As for horsepower, here’s where electrification takes number fetishists into new and exciting territory, because the 4S model alone has four horsepower ratings—two for each of the 93.4- and 79.2-kWh batteries, including one for peak output for 10 seconds and another for the “overboost” output that lasts for 2.5 seconds. So, with the optional big battery, you get 483 horsepower for 10 seconds or 563 horsepower in overboost. With the standard pack, those figures are 429 and 522 horses, respectively. In either case, zero-to-60-mph acceleration and the 155-mph top speed remain the same. But if anyone in the AutoZone parking lot asks you what kind of power your Taycan’s pushing, you’ll have to reply, “Well, for how long?” That’s the rule now.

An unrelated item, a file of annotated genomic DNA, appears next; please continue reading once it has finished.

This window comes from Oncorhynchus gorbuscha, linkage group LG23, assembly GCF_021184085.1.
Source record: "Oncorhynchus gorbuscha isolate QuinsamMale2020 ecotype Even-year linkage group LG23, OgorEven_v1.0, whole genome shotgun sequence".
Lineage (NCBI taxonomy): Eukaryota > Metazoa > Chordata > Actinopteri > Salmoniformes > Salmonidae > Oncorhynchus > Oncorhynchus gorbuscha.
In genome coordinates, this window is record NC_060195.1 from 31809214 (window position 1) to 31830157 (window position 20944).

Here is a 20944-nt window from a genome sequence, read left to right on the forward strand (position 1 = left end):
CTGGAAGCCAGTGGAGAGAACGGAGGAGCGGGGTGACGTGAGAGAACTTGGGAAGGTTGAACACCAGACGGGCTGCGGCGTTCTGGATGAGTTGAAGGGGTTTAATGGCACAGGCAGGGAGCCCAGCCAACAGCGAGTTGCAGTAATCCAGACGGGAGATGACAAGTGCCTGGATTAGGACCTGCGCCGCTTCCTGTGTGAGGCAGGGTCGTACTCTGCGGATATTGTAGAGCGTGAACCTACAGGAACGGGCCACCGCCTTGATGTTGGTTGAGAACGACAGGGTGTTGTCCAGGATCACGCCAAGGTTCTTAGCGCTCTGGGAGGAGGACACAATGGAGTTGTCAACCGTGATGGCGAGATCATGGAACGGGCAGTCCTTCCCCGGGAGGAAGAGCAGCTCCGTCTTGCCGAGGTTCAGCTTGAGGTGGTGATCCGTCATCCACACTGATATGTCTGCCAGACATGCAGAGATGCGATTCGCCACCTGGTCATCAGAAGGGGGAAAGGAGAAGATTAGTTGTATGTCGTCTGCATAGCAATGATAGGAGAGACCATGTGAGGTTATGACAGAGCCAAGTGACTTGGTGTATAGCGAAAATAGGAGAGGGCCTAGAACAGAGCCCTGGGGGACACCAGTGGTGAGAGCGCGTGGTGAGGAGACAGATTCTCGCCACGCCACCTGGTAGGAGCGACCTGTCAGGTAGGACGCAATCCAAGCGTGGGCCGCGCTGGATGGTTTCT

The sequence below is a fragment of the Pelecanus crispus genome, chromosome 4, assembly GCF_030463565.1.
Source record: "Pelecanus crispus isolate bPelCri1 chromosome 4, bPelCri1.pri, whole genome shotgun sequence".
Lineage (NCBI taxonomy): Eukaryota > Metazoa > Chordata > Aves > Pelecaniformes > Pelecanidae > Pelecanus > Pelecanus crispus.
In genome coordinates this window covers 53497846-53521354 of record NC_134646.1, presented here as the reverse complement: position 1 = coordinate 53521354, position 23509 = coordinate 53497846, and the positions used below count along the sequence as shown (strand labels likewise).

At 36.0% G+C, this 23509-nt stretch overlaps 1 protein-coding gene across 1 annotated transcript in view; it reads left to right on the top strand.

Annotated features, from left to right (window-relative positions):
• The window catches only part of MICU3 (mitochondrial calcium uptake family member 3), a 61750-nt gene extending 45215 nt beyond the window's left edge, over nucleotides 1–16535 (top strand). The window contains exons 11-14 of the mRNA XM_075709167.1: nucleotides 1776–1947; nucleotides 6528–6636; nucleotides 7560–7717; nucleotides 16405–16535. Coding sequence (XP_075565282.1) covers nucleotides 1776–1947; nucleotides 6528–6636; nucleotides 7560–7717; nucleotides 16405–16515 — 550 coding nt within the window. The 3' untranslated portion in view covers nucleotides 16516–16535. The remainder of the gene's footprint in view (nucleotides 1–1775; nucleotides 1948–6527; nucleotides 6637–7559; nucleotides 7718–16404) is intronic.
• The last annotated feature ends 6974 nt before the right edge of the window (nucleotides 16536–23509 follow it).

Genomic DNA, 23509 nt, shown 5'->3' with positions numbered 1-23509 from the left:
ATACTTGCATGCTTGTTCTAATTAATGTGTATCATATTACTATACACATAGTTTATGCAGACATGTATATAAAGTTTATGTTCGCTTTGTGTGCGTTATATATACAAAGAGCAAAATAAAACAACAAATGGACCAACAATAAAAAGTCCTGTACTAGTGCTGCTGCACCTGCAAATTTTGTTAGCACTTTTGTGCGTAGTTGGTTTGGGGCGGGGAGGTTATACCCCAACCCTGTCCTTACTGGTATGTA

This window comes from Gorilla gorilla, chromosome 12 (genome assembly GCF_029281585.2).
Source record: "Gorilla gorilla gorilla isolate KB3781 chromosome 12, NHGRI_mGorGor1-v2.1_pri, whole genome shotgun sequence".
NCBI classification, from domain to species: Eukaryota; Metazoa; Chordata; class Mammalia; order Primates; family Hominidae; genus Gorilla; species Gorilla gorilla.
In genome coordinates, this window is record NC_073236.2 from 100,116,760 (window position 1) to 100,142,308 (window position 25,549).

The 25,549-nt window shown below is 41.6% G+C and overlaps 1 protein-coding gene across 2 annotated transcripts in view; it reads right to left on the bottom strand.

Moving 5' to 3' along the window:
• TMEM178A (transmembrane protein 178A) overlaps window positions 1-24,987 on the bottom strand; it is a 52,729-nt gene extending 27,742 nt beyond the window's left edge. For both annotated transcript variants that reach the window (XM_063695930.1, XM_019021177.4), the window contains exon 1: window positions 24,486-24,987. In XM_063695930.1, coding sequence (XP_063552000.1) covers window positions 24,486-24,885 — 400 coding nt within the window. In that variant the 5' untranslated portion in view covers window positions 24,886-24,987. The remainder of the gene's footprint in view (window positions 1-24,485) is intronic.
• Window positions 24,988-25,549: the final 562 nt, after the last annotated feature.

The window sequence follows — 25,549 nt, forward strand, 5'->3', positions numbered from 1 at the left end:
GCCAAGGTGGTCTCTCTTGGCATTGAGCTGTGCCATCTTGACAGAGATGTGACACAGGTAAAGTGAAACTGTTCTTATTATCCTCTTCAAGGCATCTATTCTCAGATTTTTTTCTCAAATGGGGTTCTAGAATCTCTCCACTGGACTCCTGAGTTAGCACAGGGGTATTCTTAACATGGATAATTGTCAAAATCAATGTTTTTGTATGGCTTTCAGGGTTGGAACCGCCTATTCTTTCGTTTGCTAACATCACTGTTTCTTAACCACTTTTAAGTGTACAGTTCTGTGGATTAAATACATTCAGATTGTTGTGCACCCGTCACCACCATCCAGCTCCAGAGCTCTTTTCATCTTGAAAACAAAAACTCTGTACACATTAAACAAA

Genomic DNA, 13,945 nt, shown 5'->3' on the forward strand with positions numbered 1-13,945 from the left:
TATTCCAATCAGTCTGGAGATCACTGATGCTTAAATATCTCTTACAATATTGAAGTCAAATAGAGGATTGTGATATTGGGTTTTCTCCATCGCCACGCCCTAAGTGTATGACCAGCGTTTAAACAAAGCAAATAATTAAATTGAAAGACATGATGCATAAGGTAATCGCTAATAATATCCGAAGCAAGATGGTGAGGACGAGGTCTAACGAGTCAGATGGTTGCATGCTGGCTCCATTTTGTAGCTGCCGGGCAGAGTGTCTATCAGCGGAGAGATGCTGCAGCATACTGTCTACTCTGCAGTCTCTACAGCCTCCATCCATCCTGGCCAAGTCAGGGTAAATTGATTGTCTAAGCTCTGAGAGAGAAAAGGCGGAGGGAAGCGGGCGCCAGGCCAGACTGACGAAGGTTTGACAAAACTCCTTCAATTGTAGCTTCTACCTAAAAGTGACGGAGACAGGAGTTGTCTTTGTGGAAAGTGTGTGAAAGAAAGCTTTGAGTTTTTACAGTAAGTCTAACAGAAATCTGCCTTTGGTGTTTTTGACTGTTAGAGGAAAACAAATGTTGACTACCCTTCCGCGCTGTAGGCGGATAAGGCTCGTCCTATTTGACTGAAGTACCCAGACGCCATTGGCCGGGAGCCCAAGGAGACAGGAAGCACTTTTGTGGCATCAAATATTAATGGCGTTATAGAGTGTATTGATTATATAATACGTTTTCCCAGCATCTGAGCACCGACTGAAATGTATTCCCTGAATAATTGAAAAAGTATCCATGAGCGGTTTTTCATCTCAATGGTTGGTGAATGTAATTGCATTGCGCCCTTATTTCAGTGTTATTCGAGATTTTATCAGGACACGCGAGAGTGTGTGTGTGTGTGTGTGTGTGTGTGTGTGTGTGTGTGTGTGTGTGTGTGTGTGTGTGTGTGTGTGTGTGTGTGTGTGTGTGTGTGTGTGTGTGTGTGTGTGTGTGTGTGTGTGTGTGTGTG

Lapland’s nasty winter conditions—below-freezing temps with at least four inches of snow on the road at all times—didn’t markedly ding the Taycan’s own range prediction, which is informed by the last few hundred miles of driving. With the Mamba Green Taycan we drove showing 180 miles of range from a partial charge, we burned off 112 miles of estimated range while covering only 89 snowy Arctic miles at a relatively quick clip. The snow was consistently deep enough to cause the 20-inch Goodyear Ultra Grip 245/45R-20 winter tires to hydroplane—snowboard?—atop the powder, yet the Taycan still felt planted.
But, honestly, on an average unplowed road, this car doesn’t feel much different than any all-wheel-drive performance sedan on winter tires. To really suss out the Taycan’s advantages, you need a frozen slalom and a wide-open skidpad. Fortunately, Porsche has both those things at the Arctic outpost of the Porsche Driving Experience. It also has a fleet of Cayennes with tow straps, just in case.